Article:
Yarra Valley images of kangaroos on fire hopping down the road while flaming koalas drop from burning eucalyptus trees as 5% of the appellation’s vineyards go up in flames may have been spared Stellenbosch producers who lost vineyards to the ongoing bush fires over the past weeks but the future has never looked as bleak as it does now.
Sticking with carbon, if footprints and carbon kilometres do not curtail export sales then subtle and not so subtle protectionism may do for exports to North America, Europe and even Australia. But the biggest blow by far is the news that researchers at the University of Oxford have concluded from a Million Women Study that “even small amounts of alcohol increase a woman’s risk of cancer.” With British women famous devotees of Bacchus, the news is a sucker punch, arriving hot on the heels of advice from the French government not to drink wine.
After a week spent eating and drinking very well in Hong Kong, I am left with more questions than answers.
Eight is such an auspicious number for Chinese people that on 8/8/88 the lights in the newsroom of the South China Morning Post were dimmed and platters of chopped up suckling pig were carried in for a celebration. Allowing rookie Canadian journo Ross Meder (now turned Australian wine importer) to remember his arrival in the “fragrant harbor” of Hong Kong with a happy event. So if you’re going to produce a list of wine mysteries of the East, there should surely be eight.
David Roberts is a (not so) little Aussie battler who’s been selling wine in Aberdeen, Hong Kong, for the past four years. Aberdeen in Asia is about as far as you can get from the gateway to Speyside. Which could explain why David doesn’t mess around selling whisky at Horizon Cellars. On the subject of the Hong Kong wine market, he is remarkably candid.
Earlier this week aging Goth Robert Smith from The Cure was hailed a “Godlike Genius” by NME magazine. Simon Tam, director of the Independent Wine Centre in Sheung Wan (Hong Kong) and wine adviser to several Asian pop stars, claims the same for Meerlust winemaker Chris Williams. Simon started off calling him “God” before launching on an even more hyperbolic trajectory, comparing Chris to “a young Brian Croser” on the evidence of his miraculous Foundry Syrah.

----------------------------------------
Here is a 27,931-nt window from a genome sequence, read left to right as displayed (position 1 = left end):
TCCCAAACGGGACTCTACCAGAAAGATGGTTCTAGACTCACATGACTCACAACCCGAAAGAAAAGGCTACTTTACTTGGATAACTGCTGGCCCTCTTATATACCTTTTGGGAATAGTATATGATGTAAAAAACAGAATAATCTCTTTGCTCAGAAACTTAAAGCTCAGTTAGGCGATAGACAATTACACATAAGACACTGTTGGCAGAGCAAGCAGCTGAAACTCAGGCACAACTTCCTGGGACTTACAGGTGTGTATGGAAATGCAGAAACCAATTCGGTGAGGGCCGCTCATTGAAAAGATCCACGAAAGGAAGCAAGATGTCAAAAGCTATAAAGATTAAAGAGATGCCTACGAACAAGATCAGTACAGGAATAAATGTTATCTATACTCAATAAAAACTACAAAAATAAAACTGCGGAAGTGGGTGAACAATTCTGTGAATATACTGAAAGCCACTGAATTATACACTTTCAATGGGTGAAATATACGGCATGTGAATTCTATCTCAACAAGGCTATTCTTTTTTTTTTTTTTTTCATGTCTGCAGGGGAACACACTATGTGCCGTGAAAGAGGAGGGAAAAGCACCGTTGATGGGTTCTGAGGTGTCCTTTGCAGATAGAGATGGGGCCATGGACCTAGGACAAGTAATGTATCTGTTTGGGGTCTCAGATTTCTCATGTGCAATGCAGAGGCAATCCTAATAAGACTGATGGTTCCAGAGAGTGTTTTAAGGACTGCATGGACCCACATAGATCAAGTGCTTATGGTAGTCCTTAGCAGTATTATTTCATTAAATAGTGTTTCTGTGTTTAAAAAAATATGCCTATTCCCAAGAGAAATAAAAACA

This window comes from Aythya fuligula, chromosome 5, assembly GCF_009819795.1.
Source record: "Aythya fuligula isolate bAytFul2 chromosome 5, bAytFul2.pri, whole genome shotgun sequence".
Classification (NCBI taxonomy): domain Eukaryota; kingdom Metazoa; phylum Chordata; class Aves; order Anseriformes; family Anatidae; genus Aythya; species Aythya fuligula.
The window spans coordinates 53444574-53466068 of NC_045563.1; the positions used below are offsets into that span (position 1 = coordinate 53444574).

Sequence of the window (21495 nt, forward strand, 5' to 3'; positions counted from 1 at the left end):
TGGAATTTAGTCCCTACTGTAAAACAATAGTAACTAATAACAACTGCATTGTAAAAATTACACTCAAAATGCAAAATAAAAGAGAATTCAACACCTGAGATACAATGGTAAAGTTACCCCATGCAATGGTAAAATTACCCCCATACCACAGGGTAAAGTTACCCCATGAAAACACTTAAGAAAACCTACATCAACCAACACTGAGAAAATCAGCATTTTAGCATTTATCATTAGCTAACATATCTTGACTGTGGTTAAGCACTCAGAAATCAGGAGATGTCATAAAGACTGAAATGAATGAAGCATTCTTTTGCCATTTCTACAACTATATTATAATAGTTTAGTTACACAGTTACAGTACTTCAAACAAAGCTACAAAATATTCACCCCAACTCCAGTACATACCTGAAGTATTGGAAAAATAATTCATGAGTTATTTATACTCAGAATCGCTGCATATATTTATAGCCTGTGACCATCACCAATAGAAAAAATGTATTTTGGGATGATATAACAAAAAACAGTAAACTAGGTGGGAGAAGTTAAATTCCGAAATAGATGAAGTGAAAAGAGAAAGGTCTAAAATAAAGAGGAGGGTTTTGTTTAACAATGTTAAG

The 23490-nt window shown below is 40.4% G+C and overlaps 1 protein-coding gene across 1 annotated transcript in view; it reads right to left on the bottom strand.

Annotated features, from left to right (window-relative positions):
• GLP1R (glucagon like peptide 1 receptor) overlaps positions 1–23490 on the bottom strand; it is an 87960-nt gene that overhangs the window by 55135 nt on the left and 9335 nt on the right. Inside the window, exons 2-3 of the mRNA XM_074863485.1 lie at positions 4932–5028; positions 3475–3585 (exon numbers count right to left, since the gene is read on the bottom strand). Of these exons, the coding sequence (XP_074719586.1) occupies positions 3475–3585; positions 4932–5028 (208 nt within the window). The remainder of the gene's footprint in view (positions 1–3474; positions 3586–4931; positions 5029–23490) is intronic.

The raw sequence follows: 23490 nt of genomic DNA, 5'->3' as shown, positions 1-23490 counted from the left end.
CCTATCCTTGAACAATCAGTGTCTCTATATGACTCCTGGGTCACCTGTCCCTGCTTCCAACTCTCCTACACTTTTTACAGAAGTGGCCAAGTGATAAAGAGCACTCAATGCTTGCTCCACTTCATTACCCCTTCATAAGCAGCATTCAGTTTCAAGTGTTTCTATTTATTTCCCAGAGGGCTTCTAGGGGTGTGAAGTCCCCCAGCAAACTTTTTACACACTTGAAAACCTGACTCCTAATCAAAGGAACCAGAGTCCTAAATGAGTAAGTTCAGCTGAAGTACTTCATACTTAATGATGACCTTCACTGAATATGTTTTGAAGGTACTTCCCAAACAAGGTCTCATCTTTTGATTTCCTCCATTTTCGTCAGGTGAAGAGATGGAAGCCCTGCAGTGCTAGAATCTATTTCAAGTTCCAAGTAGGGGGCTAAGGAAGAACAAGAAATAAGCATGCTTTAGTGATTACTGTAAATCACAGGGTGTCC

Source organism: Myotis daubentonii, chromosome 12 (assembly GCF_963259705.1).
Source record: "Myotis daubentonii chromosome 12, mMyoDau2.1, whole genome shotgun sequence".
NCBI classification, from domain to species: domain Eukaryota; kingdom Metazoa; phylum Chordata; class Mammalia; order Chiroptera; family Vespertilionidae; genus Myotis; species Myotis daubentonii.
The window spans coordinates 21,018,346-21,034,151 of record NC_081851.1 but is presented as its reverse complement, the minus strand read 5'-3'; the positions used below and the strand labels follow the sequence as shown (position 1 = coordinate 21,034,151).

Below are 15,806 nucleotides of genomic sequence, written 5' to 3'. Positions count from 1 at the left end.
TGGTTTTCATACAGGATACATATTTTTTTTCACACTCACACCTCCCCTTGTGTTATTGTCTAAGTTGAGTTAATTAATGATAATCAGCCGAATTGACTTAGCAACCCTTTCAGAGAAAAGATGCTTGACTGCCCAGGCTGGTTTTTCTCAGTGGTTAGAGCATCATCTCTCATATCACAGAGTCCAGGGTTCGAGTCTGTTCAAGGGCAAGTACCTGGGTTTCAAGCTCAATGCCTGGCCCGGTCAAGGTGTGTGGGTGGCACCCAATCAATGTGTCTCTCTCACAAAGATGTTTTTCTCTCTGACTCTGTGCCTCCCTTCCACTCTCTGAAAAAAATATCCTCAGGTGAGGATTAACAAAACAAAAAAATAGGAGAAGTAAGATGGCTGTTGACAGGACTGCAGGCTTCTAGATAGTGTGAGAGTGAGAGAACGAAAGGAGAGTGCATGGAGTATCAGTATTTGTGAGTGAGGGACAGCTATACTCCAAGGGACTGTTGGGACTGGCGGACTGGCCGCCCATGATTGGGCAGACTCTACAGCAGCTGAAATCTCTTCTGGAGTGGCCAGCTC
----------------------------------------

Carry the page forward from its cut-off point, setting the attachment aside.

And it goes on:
Some years ago I interviewed SA retail royalty Christo Wiese (of Pep Stores and Shoprite-Checkers fame) and asked him how to sell SA wine in the UK. “Someone should start The SA Wine Shop in St. James and stock it with SA icons. I’d even be willing to part-fund it if my wine was included.” Canadian journalist Ross Meder had the same idea and on June 1 2007 opened Margaret River for Asia, a boutique wine retailer on St. Francis Street in Wanchai, central Hong Kong, across the road from upscale French wine emporium les Q and a Chicken Pot shop that sells chicken in a pot.
Watson’s Wine Cellar around the corner from the Yung Kee restaurant in Hong Kong Central is an oenophile’s wet dream: serried rows of Bordeaux first growths, Pétrus (HK$42 000 for the ’69) and DRC delights (La Tâche ’42 a snip at HK$ 39 000, Romanée-Conti ’04 HK$ 73 000 = R96 000) by the shelf-full. Vinous pornography at it’s most hard core perhaps, but we’re all consenting adults, so what harm is done?
As importer Michael Fridjhon remarked, these prices are remarkable and the selection (including a Catholic array of second labels), ditto. With corkage charged at HK$100 a bottle, Yung Kee patrons are well advised to BYO. Although restaurant mark-ups seem modest (around 25% above retail, in stark contrast to rip-off levels in SA) increased selection is the main reason to BYO.
Hong Kong is self-evidently the capital of Bordeaux. Nick Pegna, MD of Berry Bros. & Rudd, reports that claret accounts for 75% of sales while the all-singing, all-dancing Pacific Place shopping centre in the upscale Admiralty district of Central is festooned with more tricolors than the Champs-Élysées, there being a major promotion of French foodstuffs on the go at the minute.
Hong Kong has signed a memorandum of understanding with Bordeaux with regard to establishing the Asian Tiger as a wine hub for the region and Daniel Lam, manager of the wine department at Bonhams Auctioneers, confirms that a bottle of 1945 vintage Château Mouton is the ne plus ultra present for a business partner in a society that has a culture of gifting at its core.
Nick Pegna is MD of Berry Bros. & Rudd Hong Kong and he’s not complaining – 40% per annum growth since the wine merchant to royalty opened up in Hong Kong eleven years ago. Business has been so good, he’s now 1/3 the size of the UK mother ship. Not bad for a business of 30 souls including two dozen Cantonese speakers (the up-market synonym for Chinese) one of whom is an agent in Shanghai who decants fine wine lovers down to HK for weekends of R&R. Business can’t be bad when you’ve Château Mouton 1945 in a display case for HK$ 248,000 (R323,000) per bottle.
Hurtling over Madagascar in a Cathay Pacific Boeing 747-400 reading Lucia van der Post on the subject of sniffa blogs in the How To Spend It supplement of the FT, I realized that winespeak has room for expansion. Sniffas, anoraques of the perfume counter, are perhaps the most etiolated expressions of a global cult that cut its teeth on garagistes and willfully obscure cuvées (pronounced coo-ves) from Napa before moving on to bespoke scent.